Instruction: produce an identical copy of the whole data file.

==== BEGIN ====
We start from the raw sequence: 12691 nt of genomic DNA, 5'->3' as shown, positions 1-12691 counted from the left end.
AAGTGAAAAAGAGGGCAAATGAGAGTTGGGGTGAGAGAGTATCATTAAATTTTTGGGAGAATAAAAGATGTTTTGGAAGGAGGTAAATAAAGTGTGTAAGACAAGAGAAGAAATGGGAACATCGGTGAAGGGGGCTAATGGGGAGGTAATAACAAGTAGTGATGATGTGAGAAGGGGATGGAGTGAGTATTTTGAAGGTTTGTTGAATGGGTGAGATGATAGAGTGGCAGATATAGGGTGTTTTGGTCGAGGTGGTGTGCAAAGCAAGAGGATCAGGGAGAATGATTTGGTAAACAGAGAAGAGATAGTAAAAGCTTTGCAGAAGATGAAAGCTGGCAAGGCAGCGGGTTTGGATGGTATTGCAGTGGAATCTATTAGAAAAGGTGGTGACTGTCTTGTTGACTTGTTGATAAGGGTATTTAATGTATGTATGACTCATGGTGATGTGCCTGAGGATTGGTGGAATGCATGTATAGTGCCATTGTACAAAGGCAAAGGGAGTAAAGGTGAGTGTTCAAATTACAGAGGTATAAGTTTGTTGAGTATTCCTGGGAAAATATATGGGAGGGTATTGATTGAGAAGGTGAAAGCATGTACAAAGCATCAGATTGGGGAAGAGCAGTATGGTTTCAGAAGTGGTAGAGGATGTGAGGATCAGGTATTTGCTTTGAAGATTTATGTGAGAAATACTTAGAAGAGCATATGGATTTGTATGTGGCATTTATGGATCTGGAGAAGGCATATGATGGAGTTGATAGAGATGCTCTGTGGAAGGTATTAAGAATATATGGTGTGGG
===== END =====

We start from the raw sequence: 12691 nt of genomic DNA, 5'->3' as shown, positions 1-12691 counted from the left end.
AAGTGAAAAAGAGGGCAAATGAGAGTTGGGGTGAGAGAGTATCATTAAATTTTTGGGAGAATAAAAGATGTTTTGGAAGGAGGTAAATAAAGTGTGTAAGACAAGAGAAGAAATGGGAACATCGGTGAAGGGGGCTAATGGGGAGGTAATAACAAGTAGTGATGATGTGAGAAGGGGATGGAGTGAGTATTTTGAAGGTTTGTTGAATGGGTGAGATGATAGAGTGGCAGATATAGGGTGTTTTGGTCGAGGTGGTGTGCAAAGCAAGAGGATCAGGGAGAATGATTTGGTAAACAGAGAAGAGATAGTAAAAGCTTTGCAGAAGATGAAAGCTGGCAAGGCAGCGGGTTTGGATGGTATTGCAGTGGAATCTATTAGAAAAGGTGGTGACTGTCTTGTTGACTTGTTGATAAGGGTATTTAATGTATGTATGACTCATGGTGATGTGCCTGAGGATTGGTGGAATGCATGTATAGTGCCATTGTACAAAGGCAAAGGGAGTAAAGGTGAGTGTTCAAATTACAGAGGTATAAGTTTGTTGAGTATTCCTGGGAAAATATATGGGAGGGTATTGATTGAGAAGGTGAAAGCATGTACAAAGCATCAGATTGGGGAAGAGCAGTATGGTTTCAGAAGTGGTAGAGGATGTGAGGATCAGGTATTTGCTTTGAAGATTTATGTGAGAAATACTTAGAAGAGCATATGGATTTGTATGTGGCATTTATGGATCTGGAGAAGGCATATGATGGAGTTGATAGAGATGCTCTGTGGAAGGTATTAAGAATATATGGTGTGGG